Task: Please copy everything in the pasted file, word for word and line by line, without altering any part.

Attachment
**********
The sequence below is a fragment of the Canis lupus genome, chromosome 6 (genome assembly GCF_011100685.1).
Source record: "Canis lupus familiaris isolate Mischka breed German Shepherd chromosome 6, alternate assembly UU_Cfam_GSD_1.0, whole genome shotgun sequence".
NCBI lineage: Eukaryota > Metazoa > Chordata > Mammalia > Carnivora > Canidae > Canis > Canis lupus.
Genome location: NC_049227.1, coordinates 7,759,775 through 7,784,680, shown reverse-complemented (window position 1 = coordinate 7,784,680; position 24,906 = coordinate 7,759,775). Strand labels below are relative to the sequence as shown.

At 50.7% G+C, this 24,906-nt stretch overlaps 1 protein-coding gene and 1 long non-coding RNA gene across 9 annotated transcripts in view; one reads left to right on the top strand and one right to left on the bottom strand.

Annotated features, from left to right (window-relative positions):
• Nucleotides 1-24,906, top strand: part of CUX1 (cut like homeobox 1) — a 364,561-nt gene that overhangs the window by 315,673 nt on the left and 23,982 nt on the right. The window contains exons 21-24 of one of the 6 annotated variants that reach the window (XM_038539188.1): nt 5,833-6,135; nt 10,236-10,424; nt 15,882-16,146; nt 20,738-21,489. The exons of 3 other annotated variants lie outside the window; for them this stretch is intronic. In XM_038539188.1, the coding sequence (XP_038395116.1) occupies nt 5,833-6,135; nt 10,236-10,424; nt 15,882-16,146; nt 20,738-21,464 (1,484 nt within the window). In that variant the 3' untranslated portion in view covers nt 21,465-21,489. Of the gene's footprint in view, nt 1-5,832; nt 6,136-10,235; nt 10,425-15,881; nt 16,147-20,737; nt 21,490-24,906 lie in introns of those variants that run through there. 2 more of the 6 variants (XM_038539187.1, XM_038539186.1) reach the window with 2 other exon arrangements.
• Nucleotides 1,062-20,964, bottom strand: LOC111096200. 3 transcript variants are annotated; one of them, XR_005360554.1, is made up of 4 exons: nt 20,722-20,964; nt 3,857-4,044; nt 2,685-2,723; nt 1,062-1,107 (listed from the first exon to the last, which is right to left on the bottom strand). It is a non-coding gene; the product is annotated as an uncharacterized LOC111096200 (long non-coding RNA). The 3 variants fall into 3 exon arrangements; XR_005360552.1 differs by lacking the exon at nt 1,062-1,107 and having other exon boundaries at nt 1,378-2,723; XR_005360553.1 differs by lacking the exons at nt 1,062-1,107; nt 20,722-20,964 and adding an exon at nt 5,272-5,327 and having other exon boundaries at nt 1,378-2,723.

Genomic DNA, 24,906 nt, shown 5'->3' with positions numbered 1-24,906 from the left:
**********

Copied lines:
The sequence below is a fragment of the Canis lupus genome, chromosome 6 (genome assembly GCF_011100685.1).
Source record: "Canis lupus familiaris isolate Mischka breed German Shepherd chromosome 6, alternate assembly UU_Cfam_GSD_1.0, whole genome shotgun sequence".
NCBI lineage: Eukaryota > Metazoa > Chordata > Mammalia > Carnivora > Canidae > Canis > Canis lupus.
Genome location: NC_049227.1, coordinates 7,759,775 through 7,784,680, shown reverse-complemented (window position 1 = coordinate 7,784,680; position 24,906 = coordinate 7,759,775). Strand labels below are relative to the sequence as shown.

At 50.7% G+C, this 24,906-nt stretch overlaps 1 protein-coding gene and 1 long non-coding RNA gene across 9 annotated transcripts in view; one reads left to right on the top strand and one right to left on the bottom strand.

Annotated features, from left to right (window-relative positions):
• Nucleotides 1-24,906, top strand: part of CUX1 (cut like homeobox 1) — a 364,561-nt gene that overhangs the window by 315,673 nt on the left and 23,982 nt on the right. The window contains exons 21-24 of one of the 6 annotated variants that reach the window (XM_038539188.1): nt 5,833-6,135; nt 10,236-10,424; nt 15,882-16,146; nt 20,738-21,489. The exons of 3 other annotated variants lie outside the window; for them this stretch is intronic. In XM_038539188.1, the coding sequence (XP_038395116.1) occupies nt 5,833-6,135; nt 10,236-10,424; nt 15,882-16,146; nt 20,738-21,464 (1,484 nt within the window). In that variant the 3' untranslated portion in view covers nt 21,465-21,489. Of the gene's footprint in view, nt 1-5,832; nt 6,136-10,235; nt 10,425-15,881; nt 16,147-20,737; nt 21,490-24,906 lie in introns of those variants that run through there. 2 more of the 6 variants (XM_038539187.1, XM_038539186.1) reach the window with 2 other exon arrangements.
• Nucleotides 1,062-20,964, bottom strand: LOC111096200. 3 transcript variants are annotated; one of them, XR_005360554.1, is made up of 4 exons: nt 20,722-20,964; nt 3,857-4,044; nt 2,685-2,723; nt 1,062-1,107 (listed from the first exon to the last, which is right to left on the bottom strand). It is a non-coding gene; the product is annotated as an uncharacterized LOC111096200 (long non-coding RNA). The 3 variants fall into 3 exon arrangements; XR_005360552.1 differs by lacking the exon at nt 1,062-1,107 and having other exon boundaries at nt 1,378-2,723; XR_005360553.1 differs by lacking the exons at nt 1,062-1,107; nt 20,722-20,964 and adding an exon at nt 5,272-5,327 and having other exon boundaries at nt 1,378-2,723.

Genomic DNA, 24,906 nt, shown 5'->3' with positions numbered 1-24,906 from the left: